"We had some momentum coming in here," said Brett Olson, Tech's captain from Superior, Wis. "We talked about how we wanted to bring pride back to our program, and I think we did that. I'm proud of our guys, but when you get into overtime, anything can happen."

The Pioneers took an early 1-0 lead, when freshman Ty Loney got to the front of the net to one-time a pass from behind the goal by Drew Shore at 3:50. It was the 10th goal of the season for Loney.

Midway through the first period, the Huskies tied the game when freshman defenseman pried the puck loose on the boards and fed ahead for fellow-freshman Blake Pietila, who broke between the Denver defensemen and had a breakaway. At full speed, Pietila gave Juho Olkinuora a deke and shot into the left edge at 10:45.

Tech outshot Denver 12-10 in the first, and while the Pioneers came back to outshoot Tech 16-6 in the second period, Robinson was outstanding in holding the score at 1-1, and when the puck dropped for the third period, Tech went on the attack.

Jordan Baker fought for possession on the left boards and sent the puck ahead to Ryan Furne, who skated toward the net from a wide angle to the left and snapped a shot that glanced off Olkinuora's arm and into the short side of the net at 0:18. It was the 10th goal of the season for Furne, a sophomore who grew up the Saint Paul suburb of Oakdale, less than 10 miles from Xcel Center.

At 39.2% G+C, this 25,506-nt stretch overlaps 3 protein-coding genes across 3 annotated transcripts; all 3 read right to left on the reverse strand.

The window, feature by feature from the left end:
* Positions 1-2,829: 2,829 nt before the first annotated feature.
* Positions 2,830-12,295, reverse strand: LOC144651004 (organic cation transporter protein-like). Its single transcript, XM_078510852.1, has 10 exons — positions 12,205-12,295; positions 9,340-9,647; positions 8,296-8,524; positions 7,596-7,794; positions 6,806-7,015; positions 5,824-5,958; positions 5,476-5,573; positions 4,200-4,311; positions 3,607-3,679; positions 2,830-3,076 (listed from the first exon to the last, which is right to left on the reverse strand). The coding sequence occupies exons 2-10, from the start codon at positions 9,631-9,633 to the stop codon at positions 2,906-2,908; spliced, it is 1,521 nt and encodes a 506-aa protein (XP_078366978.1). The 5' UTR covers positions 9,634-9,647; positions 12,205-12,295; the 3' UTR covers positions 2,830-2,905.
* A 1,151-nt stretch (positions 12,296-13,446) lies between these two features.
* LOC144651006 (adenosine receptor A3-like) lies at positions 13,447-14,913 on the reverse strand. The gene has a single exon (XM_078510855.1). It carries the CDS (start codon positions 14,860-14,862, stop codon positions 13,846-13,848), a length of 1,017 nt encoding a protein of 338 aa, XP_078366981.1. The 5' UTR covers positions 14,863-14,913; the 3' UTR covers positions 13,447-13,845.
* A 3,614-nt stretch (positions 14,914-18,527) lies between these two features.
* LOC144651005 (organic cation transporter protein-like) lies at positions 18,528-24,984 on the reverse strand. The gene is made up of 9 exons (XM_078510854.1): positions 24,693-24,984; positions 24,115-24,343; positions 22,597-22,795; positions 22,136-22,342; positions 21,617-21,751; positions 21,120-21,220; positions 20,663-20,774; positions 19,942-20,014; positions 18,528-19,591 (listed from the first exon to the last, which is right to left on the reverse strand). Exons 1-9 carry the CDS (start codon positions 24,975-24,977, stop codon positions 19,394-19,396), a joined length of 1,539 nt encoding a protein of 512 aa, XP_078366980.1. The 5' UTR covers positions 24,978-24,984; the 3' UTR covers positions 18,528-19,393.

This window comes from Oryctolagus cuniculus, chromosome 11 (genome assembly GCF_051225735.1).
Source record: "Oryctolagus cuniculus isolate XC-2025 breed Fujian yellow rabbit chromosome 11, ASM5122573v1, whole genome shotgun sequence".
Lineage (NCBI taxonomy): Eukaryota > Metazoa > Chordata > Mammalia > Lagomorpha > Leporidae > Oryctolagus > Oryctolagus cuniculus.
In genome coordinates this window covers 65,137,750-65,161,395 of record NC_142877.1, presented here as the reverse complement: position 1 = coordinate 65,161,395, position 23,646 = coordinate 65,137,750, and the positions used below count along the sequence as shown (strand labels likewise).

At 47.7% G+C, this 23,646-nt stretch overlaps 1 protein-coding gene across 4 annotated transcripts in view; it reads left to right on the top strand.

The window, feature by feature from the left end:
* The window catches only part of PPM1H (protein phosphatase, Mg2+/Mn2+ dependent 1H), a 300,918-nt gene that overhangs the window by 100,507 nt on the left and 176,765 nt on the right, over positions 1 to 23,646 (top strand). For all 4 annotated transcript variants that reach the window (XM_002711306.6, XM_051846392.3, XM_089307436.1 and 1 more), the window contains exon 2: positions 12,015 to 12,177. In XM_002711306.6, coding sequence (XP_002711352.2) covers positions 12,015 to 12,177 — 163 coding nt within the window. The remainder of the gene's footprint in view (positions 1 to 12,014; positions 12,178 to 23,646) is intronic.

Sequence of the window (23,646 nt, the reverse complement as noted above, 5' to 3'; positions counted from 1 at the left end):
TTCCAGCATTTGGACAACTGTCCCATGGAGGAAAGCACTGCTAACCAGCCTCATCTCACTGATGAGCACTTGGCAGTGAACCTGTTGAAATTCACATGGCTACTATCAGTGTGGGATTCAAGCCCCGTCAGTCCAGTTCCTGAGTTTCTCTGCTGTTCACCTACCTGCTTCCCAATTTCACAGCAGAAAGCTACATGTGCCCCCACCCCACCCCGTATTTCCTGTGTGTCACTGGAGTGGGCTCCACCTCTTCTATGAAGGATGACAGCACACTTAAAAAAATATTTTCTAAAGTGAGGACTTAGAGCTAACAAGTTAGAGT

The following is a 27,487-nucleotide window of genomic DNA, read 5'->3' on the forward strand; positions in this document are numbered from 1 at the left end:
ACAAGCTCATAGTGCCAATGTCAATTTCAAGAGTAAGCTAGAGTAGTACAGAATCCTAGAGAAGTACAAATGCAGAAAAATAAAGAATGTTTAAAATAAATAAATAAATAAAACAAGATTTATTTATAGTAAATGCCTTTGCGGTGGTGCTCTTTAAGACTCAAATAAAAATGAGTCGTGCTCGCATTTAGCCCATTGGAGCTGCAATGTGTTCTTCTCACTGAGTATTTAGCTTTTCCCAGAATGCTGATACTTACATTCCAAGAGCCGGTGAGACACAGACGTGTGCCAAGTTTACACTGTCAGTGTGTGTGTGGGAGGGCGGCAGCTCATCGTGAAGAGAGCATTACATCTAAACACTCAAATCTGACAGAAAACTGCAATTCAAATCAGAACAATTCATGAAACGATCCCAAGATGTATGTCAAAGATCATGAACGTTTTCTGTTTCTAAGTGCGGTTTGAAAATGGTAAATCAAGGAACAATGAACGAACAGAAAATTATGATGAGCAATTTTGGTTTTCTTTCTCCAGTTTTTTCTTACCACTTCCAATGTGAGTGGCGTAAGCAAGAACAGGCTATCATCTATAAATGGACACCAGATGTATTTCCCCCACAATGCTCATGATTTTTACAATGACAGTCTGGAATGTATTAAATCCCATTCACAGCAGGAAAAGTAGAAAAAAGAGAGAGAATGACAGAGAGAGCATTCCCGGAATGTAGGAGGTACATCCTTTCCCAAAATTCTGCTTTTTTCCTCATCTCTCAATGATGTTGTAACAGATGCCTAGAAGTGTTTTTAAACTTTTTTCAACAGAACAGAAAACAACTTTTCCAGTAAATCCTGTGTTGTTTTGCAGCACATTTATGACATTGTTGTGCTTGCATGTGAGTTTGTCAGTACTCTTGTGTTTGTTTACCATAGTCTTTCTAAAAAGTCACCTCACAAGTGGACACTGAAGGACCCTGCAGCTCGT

Tech, in fact, was outshot again during the third period, but had a couple of excellent chances for a third goal. But moments after Olkimuora survived a Tech attack, Denver broke back the other way on a 3-on-2. Drew Shore carried deep up the right side and slid a pass back to the slot to Loney, who quickly relayed it to the left circle, where Luke Salazar put it away at 15:28.

"It's a game of inches," said Tech's first-year coach Mel Pearson, who left a long-standing role as assistant and then associate head coach at Michigan to return to lead his alma mater. "We had a chance to make it 3-1, then they come right back and score to tie it up."

After a game of broken plays and not much flow, the tying goal was on a play that couldn't have been diagrammed more smoothly.

"Drew made a good play to get the puck to Ty, and I didn't know if he was going to shoot or pass," said Salazar. "When he passed, I just tried to shoot as hard as I could. We've been down or tied in the third period a lot in these last few games, so we didn't want to change our game plan. I was just lucky to be in the right place."

Drew Shore, who assisted on the first two Denver goals and made the play to start the tying goal, said: "He called himself lucky, but after all the big goals he's scored for us this year, I don't know if I've ever played with anyone who can score as many game-winning goals."

Strong words from the older, junior half of Denver's Shore Brothers, because Drew Shore has 21 goals and is second in the country with seven game-winners.